Suchan said U.S. arms trade law is seen as the global “gold standard” for regulating arms transfers, but doubted many countries would be willing to raise the bar that high. Instead, the treaty that emerges is expected to set a lower global standard – which Suchan said would have the effect of reducing Washington’s ability to press for voluntary arms embargoes against rogue states.

“We might want to urge a country to not sell arms to a state whose government is particularly odious,” Suchan explained.

“But that government could then ask whether the sale is prohibited under the Arms Trade Treaty – and if it is not, they would argue they are meeting the international standard.”

U.S. gun lobby concern focuses on the emphasis the treaty places on governmental – as opposed to individual – rights to guns, LaPierre explained.

“They’re trying to impose a UN policy that gives guns to the governments – but the UN doesn’t in turn make moral judgments as to whether these governments are good or bad,” he said.

“If you’re the government, you get the guns, if you’re a civilian, you don’t. But this will just end up helping evil governments and tyrants.”

For LaPierre, the emphasis he sees at the UN on governmental rights reflects what he believes is a wider international tradition that contrasts with the historical American emphasis on individual rights.

“The UN view is that governments – not individual citizens – ought to protect people,” he said, signaling that this principle permeates the draft that negotiators are currently working with.

LaPierre says the treaty that is likely to emerge will have the effect of squeezing individual gun owners in the United States and elsewhere by imposing on them an onerous collection of regulations.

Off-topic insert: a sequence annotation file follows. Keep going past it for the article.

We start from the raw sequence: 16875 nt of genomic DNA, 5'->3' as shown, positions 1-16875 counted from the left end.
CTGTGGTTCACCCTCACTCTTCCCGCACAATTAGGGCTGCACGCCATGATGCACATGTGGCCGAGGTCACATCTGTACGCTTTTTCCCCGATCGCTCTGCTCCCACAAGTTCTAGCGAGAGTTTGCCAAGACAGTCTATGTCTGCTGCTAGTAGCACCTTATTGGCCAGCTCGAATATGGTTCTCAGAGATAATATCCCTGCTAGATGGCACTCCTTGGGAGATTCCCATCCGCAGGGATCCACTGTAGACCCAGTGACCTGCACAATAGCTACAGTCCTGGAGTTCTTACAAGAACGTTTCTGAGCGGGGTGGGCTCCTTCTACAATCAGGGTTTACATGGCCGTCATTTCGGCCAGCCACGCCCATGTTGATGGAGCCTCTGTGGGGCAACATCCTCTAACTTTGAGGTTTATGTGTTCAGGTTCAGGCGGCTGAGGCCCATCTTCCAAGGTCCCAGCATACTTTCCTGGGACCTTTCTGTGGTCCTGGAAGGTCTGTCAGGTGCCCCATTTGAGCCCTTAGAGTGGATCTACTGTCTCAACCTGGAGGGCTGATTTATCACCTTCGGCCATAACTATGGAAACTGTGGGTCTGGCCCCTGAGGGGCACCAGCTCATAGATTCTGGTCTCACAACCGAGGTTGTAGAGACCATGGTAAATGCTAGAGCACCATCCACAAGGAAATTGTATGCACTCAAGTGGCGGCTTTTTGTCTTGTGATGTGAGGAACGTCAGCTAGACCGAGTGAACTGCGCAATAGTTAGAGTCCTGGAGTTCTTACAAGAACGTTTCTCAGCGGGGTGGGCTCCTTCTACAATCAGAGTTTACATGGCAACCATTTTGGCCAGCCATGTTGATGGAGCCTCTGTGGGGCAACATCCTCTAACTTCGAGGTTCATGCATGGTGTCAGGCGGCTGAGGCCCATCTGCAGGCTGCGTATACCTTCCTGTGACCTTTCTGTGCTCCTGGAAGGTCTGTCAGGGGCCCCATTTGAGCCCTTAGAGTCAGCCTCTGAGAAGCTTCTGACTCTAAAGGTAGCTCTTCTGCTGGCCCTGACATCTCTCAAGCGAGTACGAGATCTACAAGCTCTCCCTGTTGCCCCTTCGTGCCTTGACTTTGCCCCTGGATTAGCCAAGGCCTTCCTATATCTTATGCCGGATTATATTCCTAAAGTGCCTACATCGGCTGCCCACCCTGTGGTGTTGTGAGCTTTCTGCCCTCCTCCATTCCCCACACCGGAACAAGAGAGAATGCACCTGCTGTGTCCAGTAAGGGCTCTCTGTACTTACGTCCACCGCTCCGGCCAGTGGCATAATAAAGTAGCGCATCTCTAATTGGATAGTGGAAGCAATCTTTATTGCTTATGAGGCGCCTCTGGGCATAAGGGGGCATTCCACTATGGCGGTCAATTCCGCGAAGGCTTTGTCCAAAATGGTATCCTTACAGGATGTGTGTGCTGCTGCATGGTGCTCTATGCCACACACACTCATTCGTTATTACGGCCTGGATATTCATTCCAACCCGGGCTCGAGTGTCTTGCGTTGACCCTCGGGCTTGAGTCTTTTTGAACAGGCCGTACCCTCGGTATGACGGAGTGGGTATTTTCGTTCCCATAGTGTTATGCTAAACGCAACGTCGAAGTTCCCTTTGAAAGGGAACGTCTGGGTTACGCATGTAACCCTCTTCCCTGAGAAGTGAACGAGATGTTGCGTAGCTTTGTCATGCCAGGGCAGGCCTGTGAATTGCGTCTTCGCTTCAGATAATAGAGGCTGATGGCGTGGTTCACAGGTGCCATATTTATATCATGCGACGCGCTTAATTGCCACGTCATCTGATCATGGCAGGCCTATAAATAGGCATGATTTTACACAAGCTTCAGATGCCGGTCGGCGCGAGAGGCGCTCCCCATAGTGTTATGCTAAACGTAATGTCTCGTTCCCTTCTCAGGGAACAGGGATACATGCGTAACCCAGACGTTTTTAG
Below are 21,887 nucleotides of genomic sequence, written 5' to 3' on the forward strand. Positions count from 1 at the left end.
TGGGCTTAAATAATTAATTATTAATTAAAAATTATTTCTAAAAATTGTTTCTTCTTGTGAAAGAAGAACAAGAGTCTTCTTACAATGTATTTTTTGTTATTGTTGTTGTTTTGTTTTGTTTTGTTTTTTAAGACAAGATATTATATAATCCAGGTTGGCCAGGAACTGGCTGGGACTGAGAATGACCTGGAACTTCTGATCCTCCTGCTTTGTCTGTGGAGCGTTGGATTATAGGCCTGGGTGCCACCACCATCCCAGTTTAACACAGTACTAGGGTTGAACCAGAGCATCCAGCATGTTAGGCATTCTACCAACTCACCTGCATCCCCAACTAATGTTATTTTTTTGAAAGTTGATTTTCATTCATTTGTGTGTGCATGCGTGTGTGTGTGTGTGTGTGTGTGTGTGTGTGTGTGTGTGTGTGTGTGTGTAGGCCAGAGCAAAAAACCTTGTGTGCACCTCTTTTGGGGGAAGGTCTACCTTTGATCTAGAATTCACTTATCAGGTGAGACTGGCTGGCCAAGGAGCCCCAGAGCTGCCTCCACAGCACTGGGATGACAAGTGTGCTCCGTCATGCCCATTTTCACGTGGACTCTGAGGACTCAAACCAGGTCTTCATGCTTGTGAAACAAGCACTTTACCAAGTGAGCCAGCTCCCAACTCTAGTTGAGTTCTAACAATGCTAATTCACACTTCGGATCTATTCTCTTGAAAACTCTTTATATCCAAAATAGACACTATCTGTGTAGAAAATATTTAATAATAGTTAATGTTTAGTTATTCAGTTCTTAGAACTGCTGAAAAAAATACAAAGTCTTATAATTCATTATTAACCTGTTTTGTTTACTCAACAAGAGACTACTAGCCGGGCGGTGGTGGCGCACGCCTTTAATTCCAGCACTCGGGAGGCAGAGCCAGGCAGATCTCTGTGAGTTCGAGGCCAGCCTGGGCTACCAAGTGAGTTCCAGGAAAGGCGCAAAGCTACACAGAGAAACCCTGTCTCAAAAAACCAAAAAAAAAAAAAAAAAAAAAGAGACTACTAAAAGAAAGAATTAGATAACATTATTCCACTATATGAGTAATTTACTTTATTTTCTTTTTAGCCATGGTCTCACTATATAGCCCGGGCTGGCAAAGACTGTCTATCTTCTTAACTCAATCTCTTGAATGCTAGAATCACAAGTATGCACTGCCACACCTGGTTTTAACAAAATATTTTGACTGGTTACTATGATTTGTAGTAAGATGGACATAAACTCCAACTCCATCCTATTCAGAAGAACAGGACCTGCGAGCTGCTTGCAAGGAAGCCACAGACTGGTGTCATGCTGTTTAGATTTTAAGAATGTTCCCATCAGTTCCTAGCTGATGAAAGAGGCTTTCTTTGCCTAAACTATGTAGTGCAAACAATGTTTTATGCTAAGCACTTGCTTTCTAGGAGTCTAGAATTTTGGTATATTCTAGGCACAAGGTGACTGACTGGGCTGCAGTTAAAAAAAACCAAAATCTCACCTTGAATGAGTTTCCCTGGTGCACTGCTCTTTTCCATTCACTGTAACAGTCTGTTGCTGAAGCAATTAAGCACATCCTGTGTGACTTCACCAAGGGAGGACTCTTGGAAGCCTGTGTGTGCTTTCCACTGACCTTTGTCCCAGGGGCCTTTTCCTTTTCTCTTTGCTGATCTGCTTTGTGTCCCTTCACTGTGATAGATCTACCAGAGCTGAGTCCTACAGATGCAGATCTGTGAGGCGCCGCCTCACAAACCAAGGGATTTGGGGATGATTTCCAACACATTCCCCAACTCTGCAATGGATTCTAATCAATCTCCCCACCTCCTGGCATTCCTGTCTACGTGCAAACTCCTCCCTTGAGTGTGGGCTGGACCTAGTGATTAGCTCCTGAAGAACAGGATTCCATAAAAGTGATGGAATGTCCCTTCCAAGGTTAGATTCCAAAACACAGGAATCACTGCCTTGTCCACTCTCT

“If they get this through, then what comes along is the institutionalizing of the whole gun control-ban movement within the bureaucracy of UN – with a permanent funding mechanism that we [in America] will be mainly paying for,” he said.

“The world’s worst human rights abusers will end up voting for this, while the Obama administration has not drawn a line in the sand like the previous administration did. Instead, it is trying to be a part of this train wreck because they think they can somehow finesse it. But, to me, there is no finessing the individual freedoms of American citizens.”
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d0uche_n0zzle

**Negative_Creep**
Sep 15, 2004
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#2
I'll give you my gun when you pry it from my cold, dead hands!

Molon Labe
 

MayrMeninoCrash

Liberal Psycopath
Dec 9, 2004
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#3
So the deal needs 65 countries to ratify it, but only one to kill it. Why isn't Israel telling the UN to shove this shit in the trash?
 

Psychopath

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Dec 28, 2008
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#4
Why are we still part of the UN, and why the fuck are countries like Iran allowed a say in anything?
 

the Streif

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Aug 25, 2002
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#6
I'll give you my gun when you pry it from my cold, dead hands!

Molon Labe
This. Fuck the U.N.

And yes, I completely understand why the U.S. is still part of the U.N. At least that still give us a say(somewhat) and lets us know what those fucks are thinking. VMS made a post a few years ago about why it is a good idea for us to be a part of it but I can't find it. As usual, it was one of VMS' walls of text.
 

MagicBob

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Dec 2, 2010
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this story has been around for years... ya know what hasnt been around? The text of the treaty.

While the treaty’s details are still under discussion,
its allllll speculation.

What the UN has said is that its about arms trade between member nations... not some restriction on private ownership.

of course the NRA is fear mongering about this, how else are they going to scare $ out of pockets.

(that being said, I'm a lifetime NRA member, but they've really gone around the bend with the conspiracy theories lately).
 

Norm Stansfield

私は亀が好きだ。
Mar 17, 2009